Focus on a specific topic. Don’t ask the legislator just to “support animals and the environment.” Very few legislators vote in favor of all earth and animal protection bills, because different issues are at stake with each one. Be polite and concise. Keep everything relevant to the bill or issue in question. Never be threatening or insulting. Remember, each letter pertaining to a particular piece of legislation is usually counted as a “yes” or “no.”
Don’t get overwhelmed by the project. Just get those letters written and in the mail. As few as 10 letters on any one topic can sway a legislator’s vote. Several hours of letter writing every month can make a big impact. And don’t be discouraged if you receive unfavorable responses; the more we communicate with public officials, the sooner they’ll change their positions.
Ethics addresses questions of morality, such as what makes our actions right or wrong. Animal ethics focuses upon the constantly evolving way in which society thinks of nonhuman animals. Through our use of animals as goods for food, clothing, entertainment and companionship, animal ethics is something that we all interact with on a daily basis.
Environmental ethics is the philosophy that considers extending the traditional boundaries of ethics from solely including humans to including the non-human world. There are many ethical decisions made by humans with respect to the environment.
When we begin to explore our behavior towards animals and the environment, we find that what is presented as acceptable conduct is often inconsistent. While we love and value the nonhuman members of our family, such as the cats and dogs who share our homes, we distance ourselves from the lives of billions of wild animals, farmed animals, animals used in experimentation, animals used for clothing and animals used in the entertainment industry.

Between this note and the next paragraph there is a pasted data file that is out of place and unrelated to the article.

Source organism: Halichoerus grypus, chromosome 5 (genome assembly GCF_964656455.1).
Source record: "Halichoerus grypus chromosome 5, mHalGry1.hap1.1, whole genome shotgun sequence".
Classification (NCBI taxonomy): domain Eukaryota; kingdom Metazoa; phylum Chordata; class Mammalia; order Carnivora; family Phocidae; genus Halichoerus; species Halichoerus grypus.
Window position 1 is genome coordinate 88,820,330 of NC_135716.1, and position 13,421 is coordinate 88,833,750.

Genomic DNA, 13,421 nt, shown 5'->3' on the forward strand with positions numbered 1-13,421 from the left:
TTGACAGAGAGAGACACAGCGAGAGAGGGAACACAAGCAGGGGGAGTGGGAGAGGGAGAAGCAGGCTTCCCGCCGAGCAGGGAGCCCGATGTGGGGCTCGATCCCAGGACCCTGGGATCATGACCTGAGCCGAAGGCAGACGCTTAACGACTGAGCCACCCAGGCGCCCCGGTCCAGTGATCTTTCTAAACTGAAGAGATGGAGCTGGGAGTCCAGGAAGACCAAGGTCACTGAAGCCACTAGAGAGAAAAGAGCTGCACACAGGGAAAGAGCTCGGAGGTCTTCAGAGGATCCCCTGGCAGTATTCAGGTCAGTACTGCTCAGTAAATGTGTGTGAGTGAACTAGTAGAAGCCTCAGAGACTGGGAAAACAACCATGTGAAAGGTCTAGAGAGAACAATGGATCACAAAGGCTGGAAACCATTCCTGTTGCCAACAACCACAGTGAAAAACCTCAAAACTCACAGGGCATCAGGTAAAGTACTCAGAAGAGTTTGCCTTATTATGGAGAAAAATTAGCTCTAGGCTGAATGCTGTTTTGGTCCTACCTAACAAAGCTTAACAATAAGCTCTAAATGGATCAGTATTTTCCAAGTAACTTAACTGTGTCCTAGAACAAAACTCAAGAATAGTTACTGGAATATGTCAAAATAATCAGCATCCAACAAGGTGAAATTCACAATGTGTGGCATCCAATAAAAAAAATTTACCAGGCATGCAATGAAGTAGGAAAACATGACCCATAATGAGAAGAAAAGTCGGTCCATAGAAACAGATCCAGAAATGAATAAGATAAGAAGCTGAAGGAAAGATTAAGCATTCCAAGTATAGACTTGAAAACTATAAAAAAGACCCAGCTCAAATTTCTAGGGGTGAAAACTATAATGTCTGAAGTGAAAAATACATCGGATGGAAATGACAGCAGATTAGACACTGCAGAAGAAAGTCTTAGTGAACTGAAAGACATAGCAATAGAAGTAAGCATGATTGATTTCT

Our consumer choices shape our daily lives and it is through them that we have come to regard some animals not as individuals, but in terms of the financial value placed upon them. The distance we maintain between their lives and our own allows our use of their bodies to continue unchallenged. Can this inequality in how we regard other animals ever be truly justified?
Environmental ethics address questions of right and wrong regarding the natural world and our relationship with plants and animals. We must find meaningful ways to deal with pollution, resource degradation and plant and animal extinction - not only because it is vital to saving our human race - but because it is simply the right thing to do.
All plants and animals are an important part of the planet and are a functional part of human life. Maintaining environmental ethics ensures we are doing our part to keep the environment safe and protected. It is essential that we respect and honor the environment and use morals and ethics in our daily decisions.